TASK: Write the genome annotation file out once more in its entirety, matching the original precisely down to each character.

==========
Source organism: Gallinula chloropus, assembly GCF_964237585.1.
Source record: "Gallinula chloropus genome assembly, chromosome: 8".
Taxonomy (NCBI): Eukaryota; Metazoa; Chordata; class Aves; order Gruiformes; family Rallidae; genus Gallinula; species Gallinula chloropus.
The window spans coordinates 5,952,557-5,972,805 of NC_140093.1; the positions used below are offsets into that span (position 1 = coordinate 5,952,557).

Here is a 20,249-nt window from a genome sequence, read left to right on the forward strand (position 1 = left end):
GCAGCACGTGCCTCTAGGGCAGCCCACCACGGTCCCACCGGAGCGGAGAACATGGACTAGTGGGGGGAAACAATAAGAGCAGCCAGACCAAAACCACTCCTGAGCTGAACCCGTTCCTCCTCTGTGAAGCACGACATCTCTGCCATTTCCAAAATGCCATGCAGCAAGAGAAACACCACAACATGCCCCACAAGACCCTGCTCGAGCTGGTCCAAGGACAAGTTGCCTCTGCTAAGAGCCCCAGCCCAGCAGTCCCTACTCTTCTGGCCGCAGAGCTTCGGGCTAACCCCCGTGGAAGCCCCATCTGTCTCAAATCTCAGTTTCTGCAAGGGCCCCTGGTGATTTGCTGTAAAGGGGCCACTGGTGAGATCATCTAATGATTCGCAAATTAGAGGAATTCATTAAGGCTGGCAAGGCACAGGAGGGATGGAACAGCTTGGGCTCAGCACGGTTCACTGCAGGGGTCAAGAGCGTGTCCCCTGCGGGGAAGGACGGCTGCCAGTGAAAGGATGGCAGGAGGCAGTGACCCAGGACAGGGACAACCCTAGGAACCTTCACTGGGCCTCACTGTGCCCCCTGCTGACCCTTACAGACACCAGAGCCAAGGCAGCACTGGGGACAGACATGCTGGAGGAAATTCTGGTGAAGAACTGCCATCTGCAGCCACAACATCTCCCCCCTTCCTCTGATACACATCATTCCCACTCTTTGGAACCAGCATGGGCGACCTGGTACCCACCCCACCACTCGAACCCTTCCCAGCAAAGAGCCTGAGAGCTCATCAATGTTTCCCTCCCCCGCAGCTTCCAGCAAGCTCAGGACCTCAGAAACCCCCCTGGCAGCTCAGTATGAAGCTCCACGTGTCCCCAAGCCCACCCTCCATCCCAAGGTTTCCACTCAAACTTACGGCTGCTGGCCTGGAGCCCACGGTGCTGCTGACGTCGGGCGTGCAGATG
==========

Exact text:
Source organism: Gallinula chloropus, assembly GCF_964237585.1.
Source record: "Gallinula chloropus genome assembly, chromosome: 8".
Taxonomy (NCBI): Eukaryota; Metazoa; Chordata; class Aves; order Gruiformes; family Rallidae; genus Gallinula; species Gallinula chloropus.
The window spans coordinates 5,952,557-5,972,805 of NC_140093.1; the positions used below are offsets into that span (position 1 = coordinate 5,952,557).

Here is a 20,249-nt window from a genome sequence, read left to right on the forward strand (position 1 = left end):
GCAGCACGTGCCTCTAGGGCAGCCCACCACGGTCCCACCGGAGCGGAGAACATGGACTAGTGGGGGGAAACAATAAGAGCAGCCAGACCAAAACCACTCCTGAGCTGAACCCGTTCCTCCTCTGTGAAGCACGACATCTCTGCCATTTCCAAAATGCCATGCAGCAAGAGAAACACCACAACATGCCCCACAAGACCCTGCTCGAGCTGGTCCAAGGACAAGTTGCCTCTGCTAAGAGCCCCAGCCCAGCAGTCCCTACTCTTCTGGCCGCAGAGCTTCGGGCTAACCCCCGTGGAAGCCCCATCTGTCTCAAATCTCAGTTTCTGCAAGGGCCCCTGGTGATTTGCTGTAAAGGGGCCACTGGTGAGATCATCTAATGATTCGCAAATTAGAGGAATTCATTAAGGCTGGCAAGGCACAGGAGGGATGGAACAGCTTGGGCTCAGCACGGTTCACTGCAGGGGTCAAGAGCGTGTCCCCTGCGGGGAAGGACGGCTGCCAGTGAAAGGATGGCAGGAGGCAGTGACCCAGGACAGGGACAACCCTAGGAACCTTCACTGGGCCTCACTGTGCCCCCTGCTGACCCTTACAGACACCAGAGCCAAGGCAGCACTGGGGACAGACATGCTGGAGGAAATTCTGGTGAAGAACTGCCATCTGCAGCCACAACATCTCCCCCCTTCCTCTGATACACATCATTCCCACTCTTTGGAACCAGCATGGGCGACCTGGTACCCACCCCACCACTCGAACCCTTCCCAGCAAAGAGCCTGAGAGCTCATCAATGTTTCCCTCCCCCGCAGCTTCCAGCAAGCTCAGGACCTCAGAAACCCCCCTGGCAGCTCAGTATGAAGCTCCACGTGTCCCCAAGCCCACCCTCCATCCCAAGGTTTCCACTCAAACTTACGGCTGCTGGCCTGGAGCCCACGGTGCTGCTGACGTCGGGCGTGCAGATG